My girlfriend and I had dinner at Daniel last Saturday night, the first visit for both of us. Daniel (pronounced “dahn-YELL”) is one of three French restaurants carrying the top honor of four stars from The New York Times. It is also the only remaining four-star restaurant not yet reviewed by Frank Bruni, the current critic.
The only clue to what Bruni might think of Daniel came in a December 2004 Diner’s Journal piece about one of chef Daniel Boulud’s other restaurants, Cafe Boulud:
I dropped by Cafe Boulud the other night. I went because I had recently visited the chef Daniel Boulud’s other two Manhattan restaurants but not this one, which happens to be many of my acquaintances’ hands-down favorite of the three. I can see why. It doesn’t have the starched self-consciousness of Daniel or the cheeky swagger of DB Bistro Moderne.
The reference to “starched self-consciousness” is entirely typical of Bruni, and suggests he doesn’t find Daniel as exciting as his predecessors did. Given his many other comments about similar restaurants, it also suggests that he simply doesn’t enjoy this style of dining.
We found nothing starchy about Daniel, except for whatever the laundry put in the table cloths. We found it polished, professional, and nearly perfect. It is perhaps the most “old school” of the three four-star French restaurants, which may explain Bruni’s hostility to it, and may also explain why Daniel received just two Michelin stars, while Le Bernardin and Jean Georges received three.
I’ve got the time only for a whirlwind tour of our meal at Daniel. We started with a tray of petits-fours (above, right). We continued with the six-course tasting menu ($155) with wine pairings ($75).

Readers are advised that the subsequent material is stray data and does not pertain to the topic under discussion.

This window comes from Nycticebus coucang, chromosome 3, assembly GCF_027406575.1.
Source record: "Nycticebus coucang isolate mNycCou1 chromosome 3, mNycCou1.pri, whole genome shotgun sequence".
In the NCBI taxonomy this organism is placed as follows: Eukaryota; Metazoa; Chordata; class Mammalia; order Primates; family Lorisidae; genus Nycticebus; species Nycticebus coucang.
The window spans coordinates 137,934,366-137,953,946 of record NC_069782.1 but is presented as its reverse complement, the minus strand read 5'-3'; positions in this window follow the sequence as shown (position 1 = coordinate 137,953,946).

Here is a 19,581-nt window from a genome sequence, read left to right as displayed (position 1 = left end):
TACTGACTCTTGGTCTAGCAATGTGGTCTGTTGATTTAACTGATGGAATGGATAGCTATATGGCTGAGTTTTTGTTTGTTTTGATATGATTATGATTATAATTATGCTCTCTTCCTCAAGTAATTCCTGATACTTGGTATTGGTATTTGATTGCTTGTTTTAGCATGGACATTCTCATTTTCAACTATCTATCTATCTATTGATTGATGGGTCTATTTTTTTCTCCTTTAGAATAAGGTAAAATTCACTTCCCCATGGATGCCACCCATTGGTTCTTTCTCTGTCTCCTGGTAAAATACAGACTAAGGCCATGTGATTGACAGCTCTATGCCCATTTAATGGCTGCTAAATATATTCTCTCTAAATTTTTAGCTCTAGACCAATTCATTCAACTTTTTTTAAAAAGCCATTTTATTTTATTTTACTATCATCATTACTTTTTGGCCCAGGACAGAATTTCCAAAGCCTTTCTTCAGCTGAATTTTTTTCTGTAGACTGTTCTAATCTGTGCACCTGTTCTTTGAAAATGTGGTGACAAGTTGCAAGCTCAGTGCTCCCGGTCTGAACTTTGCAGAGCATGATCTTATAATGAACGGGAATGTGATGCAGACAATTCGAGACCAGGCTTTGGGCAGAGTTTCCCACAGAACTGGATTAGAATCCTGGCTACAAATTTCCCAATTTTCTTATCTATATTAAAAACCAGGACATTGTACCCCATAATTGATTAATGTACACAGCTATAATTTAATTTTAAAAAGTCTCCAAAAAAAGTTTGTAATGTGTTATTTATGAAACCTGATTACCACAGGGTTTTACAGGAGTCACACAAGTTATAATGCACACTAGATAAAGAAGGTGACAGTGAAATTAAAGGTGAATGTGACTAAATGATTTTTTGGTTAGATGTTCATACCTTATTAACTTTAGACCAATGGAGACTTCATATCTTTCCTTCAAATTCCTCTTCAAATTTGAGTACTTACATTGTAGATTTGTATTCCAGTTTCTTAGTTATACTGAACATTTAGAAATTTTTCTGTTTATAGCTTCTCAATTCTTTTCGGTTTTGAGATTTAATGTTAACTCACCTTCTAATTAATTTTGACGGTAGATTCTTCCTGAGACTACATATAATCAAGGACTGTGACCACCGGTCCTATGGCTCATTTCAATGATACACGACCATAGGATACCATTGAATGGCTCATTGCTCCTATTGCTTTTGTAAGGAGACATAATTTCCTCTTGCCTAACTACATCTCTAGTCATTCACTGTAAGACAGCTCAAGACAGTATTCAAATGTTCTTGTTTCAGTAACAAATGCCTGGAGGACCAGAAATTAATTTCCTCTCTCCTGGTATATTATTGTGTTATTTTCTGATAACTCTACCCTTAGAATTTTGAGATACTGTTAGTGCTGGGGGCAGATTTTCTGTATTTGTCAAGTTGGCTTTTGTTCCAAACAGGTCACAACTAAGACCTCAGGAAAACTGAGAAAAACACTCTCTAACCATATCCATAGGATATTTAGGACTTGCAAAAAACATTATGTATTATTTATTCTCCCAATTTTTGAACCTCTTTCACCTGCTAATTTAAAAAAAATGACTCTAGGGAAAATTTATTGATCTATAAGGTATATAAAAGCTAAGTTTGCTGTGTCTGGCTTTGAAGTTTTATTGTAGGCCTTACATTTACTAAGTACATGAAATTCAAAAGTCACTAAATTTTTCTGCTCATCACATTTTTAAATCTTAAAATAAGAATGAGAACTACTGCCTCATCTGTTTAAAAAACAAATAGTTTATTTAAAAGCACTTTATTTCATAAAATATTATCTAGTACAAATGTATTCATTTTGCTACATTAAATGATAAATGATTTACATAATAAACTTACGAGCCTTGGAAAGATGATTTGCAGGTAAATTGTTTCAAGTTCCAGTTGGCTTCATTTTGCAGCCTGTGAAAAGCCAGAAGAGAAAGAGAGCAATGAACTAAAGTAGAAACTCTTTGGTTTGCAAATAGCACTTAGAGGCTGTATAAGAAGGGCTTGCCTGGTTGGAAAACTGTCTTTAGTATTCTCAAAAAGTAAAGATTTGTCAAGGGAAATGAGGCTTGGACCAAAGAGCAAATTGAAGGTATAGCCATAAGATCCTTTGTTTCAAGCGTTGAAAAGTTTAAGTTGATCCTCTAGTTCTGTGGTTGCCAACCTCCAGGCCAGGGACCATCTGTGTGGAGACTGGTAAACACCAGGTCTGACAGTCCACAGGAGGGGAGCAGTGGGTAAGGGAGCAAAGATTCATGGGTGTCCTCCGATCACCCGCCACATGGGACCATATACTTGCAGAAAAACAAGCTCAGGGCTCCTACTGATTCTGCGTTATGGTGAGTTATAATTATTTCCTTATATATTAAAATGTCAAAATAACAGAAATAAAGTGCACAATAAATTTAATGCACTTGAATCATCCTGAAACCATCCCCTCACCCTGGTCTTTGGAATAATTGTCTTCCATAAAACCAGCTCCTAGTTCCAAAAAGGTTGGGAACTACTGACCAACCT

There were two choices for each course. We agreed on the first: Foie Gras Terrine (above, left), which was excellent, although not as special as the Foie Gras Brulé we so much enjoyed at Jean Georges. But foie gras can’t really be screwed up. We order the foie gras whenever a tasting menu offers it (which they usually do), and we’re seldom disappointed.
For me, next up was the Yuzu Marinated Snapper (above, right), which I found far too bland—the only dud of the evening. My girlfriend chose the Crab Salad, of which I had a taste. This was delightful, and put the marinated snapper to shame.
At the risk of being boring, I’ve nothing to say about Wild Mushroom Ravioli (above, left), except again that it was excellent. So was Dover Sole, which we attacked so quickly that I forgot to photograph it.
Last among the savory courses was the Due of Dry-Aged Beef (above,right). The “duo” is ribeye and short rib. It’s evidently one of Chef Boulud’s signature items, as it’s always on the menu. I always say that even a four-star restaurant can’t do steak like a good classic steakhouse, but this was one of the better “fine dining” renditions of steak that I’ve had.
We diverged again for the desserts; mine is the one on the left, hers the one on the right. We were feeling plenty festive by this point, and I’m afraid the desserts didn’t make much of an impression. You can see the photos and imagine them for yourself.
A wonderful tray of sweets and a bowl of warm sugar puffs (both pictured at right) concluded our meal on a high note.
I have not noted the wines, but this was one of the better pairings we’ve had, both as to the quality and the progression from one pour to the next.
Throughout the evening, we were thoroughly impressed with the service. It was never pompous or obsequious, simply correct in every possible way.
Daniel has a larger dining room than the other four-star restaurants, and there is a very large serving brigade. But they move through the room quietly and efficiently, never noticeable except when they should be.
The room won’t be to all tastes. We found it a bit over-the-hill, although we were impressed with the custom-designed bone china.
Except in Frank Bruni’s mind, there is nothing wrong—or at least, there shouldn’t be—with doing classic things well. We won’t visit Daniel every week, or even every year. When we are in the mood for that special kind of elegance, it’s wonderful to know that it’s there.
Daniel (60 E. 65th Street west of Park Avenue, Upper East Side)